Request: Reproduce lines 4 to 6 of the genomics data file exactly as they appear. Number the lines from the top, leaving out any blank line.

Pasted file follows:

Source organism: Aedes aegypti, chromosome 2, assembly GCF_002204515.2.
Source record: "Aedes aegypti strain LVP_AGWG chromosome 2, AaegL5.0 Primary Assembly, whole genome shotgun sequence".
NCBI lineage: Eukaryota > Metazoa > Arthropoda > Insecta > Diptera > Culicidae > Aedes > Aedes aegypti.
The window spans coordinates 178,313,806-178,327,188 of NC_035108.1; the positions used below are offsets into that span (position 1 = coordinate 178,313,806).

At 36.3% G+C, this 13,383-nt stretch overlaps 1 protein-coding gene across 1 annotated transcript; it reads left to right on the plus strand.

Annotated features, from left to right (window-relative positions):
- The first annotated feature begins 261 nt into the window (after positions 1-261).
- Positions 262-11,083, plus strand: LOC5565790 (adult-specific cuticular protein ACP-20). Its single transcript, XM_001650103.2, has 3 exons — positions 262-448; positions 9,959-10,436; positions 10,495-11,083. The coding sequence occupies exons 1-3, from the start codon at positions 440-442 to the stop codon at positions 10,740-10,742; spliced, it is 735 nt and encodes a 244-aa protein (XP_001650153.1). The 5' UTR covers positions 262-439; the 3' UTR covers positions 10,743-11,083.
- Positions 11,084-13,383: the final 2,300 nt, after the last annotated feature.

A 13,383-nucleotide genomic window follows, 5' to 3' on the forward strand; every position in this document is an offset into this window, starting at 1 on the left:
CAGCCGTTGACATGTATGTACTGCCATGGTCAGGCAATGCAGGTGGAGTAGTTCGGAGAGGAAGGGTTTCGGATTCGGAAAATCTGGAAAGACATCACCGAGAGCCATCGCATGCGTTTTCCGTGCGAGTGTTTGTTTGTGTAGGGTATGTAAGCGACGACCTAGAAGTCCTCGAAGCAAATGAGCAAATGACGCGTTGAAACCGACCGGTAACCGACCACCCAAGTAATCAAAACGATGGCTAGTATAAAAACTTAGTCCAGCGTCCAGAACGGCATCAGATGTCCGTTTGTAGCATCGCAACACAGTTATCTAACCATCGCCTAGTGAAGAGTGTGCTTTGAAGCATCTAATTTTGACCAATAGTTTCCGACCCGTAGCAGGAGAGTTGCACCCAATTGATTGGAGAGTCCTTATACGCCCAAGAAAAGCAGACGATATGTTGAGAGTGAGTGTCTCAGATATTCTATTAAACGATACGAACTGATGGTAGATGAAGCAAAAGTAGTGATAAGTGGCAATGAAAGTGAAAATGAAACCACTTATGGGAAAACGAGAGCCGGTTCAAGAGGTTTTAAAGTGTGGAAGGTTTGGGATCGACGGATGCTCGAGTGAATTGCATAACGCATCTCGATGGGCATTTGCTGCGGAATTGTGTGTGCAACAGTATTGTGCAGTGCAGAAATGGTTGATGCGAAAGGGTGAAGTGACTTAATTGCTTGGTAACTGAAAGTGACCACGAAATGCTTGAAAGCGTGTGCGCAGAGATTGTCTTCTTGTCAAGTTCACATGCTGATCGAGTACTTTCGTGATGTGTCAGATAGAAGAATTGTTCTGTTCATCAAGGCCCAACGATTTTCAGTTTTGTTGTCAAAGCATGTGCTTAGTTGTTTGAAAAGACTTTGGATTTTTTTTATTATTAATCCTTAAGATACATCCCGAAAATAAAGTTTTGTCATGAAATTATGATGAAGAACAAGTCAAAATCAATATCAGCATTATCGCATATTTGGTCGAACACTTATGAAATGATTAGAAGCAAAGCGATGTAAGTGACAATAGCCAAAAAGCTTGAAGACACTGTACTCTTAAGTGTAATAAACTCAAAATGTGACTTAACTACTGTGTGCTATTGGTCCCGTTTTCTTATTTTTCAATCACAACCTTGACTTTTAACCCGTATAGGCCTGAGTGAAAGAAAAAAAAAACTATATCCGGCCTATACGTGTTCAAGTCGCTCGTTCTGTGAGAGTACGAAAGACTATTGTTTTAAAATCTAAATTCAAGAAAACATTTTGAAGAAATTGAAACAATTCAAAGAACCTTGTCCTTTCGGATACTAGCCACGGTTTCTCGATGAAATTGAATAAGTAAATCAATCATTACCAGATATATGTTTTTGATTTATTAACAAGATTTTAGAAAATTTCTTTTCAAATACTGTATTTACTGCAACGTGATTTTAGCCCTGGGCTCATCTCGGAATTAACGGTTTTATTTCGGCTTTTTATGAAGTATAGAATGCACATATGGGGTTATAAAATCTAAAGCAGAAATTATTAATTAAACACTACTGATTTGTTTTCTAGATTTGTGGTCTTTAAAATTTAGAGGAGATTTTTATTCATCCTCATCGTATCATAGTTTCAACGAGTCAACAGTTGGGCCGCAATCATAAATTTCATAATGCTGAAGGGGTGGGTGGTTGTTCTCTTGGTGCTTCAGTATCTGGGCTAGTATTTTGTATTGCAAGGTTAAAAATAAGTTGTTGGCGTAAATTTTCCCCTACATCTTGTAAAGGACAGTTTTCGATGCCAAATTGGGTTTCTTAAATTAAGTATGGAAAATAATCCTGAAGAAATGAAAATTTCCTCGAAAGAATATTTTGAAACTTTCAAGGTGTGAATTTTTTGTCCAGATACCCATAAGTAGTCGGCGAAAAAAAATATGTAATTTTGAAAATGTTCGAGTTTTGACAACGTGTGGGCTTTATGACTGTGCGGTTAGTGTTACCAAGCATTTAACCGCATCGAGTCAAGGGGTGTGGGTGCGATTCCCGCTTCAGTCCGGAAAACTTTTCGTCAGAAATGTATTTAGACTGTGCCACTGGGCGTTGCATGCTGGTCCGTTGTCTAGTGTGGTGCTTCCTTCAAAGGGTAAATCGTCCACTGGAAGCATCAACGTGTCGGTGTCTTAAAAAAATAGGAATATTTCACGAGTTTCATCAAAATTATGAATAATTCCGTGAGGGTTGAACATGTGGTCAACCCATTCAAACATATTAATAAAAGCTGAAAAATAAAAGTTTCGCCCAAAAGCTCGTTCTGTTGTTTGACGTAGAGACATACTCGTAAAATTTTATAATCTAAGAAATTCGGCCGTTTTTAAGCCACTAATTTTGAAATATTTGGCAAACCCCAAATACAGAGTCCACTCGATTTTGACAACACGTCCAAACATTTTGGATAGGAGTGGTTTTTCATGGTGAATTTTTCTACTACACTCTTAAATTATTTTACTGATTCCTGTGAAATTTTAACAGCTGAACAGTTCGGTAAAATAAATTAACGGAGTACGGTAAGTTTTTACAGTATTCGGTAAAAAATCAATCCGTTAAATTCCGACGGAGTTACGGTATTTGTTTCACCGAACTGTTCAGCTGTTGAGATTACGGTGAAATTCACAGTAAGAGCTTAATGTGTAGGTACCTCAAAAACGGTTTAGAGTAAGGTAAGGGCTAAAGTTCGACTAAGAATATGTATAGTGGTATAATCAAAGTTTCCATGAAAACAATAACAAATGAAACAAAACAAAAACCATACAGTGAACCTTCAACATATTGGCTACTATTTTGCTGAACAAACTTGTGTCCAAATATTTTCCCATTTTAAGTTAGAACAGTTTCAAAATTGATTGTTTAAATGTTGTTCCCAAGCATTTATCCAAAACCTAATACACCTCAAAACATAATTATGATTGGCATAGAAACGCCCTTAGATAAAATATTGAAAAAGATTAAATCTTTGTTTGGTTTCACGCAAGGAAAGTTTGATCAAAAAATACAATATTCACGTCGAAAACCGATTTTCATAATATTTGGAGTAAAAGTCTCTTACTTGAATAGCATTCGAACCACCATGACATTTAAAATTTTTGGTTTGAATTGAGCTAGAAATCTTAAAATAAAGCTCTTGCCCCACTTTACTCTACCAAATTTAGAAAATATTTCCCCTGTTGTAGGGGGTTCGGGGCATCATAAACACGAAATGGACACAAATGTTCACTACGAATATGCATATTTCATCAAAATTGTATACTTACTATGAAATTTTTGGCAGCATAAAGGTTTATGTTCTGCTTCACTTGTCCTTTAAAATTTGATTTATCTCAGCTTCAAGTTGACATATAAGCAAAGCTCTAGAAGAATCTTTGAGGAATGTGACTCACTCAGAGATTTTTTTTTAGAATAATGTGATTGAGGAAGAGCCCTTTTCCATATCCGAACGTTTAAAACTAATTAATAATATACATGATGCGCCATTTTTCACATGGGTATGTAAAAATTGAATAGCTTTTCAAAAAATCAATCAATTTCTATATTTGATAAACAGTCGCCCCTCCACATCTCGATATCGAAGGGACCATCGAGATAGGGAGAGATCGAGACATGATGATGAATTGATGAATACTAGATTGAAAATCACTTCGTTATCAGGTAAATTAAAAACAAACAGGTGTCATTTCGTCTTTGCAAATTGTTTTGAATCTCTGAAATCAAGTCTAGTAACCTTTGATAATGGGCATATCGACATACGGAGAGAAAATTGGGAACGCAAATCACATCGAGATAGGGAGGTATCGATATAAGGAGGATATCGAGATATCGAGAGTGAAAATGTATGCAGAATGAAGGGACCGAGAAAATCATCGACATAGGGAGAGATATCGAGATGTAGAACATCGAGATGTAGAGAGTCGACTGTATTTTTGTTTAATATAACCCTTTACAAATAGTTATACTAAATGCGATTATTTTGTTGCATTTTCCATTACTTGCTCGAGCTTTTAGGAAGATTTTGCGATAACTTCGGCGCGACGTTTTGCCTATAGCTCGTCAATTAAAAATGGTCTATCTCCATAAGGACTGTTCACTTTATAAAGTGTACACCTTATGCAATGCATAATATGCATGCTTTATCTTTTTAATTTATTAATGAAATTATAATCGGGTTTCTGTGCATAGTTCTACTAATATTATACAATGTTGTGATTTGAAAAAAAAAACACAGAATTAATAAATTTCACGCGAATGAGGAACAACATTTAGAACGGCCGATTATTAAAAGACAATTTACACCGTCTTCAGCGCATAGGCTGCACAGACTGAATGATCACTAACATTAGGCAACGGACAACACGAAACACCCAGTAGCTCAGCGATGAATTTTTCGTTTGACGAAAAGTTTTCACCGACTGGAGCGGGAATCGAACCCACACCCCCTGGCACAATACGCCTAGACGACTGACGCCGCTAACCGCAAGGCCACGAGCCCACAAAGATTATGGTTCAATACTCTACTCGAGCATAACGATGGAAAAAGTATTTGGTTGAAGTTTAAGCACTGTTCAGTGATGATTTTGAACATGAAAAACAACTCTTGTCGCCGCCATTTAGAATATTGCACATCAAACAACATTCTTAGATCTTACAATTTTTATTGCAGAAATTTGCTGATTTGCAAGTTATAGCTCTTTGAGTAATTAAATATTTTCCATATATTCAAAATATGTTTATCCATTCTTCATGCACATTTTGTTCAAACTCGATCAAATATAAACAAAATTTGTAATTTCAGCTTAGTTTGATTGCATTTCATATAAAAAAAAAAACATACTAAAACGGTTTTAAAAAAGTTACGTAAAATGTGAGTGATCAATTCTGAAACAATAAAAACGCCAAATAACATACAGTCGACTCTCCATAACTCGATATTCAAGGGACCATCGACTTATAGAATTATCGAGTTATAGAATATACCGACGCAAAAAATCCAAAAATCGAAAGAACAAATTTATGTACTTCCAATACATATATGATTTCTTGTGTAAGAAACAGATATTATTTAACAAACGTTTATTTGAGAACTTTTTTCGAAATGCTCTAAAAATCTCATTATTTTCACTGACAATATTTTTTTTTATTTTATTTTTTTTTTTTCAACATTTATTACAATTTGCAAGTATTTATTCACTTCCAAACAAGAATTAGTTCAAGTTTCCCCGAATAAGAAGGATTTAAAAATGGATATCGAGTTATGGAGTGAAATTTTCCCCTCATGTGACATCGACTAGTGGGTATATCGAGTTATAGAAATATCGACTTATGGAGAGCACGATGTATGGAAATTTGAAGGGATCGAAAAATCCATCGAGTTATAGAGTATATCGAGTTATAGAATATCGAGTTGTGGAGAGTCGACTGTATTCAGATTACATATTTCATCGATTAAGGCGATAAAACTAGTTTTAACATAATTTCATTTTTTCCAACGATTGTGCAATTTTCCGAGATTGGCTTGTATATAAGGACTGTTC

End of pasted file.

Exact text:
The window spans coordinates 178,313,806-178,327,188 of NC_035108.1; the positions used below are offsets into that span (position 1 = coordinate 178,313,806).

At 36.3% G+C, this 13,383-nt stretch overlaps 1 protein-coding gene across 1 annotated transcript; it reads left to right on the plus strand.

Annotated features, from left to right (window-relative positions):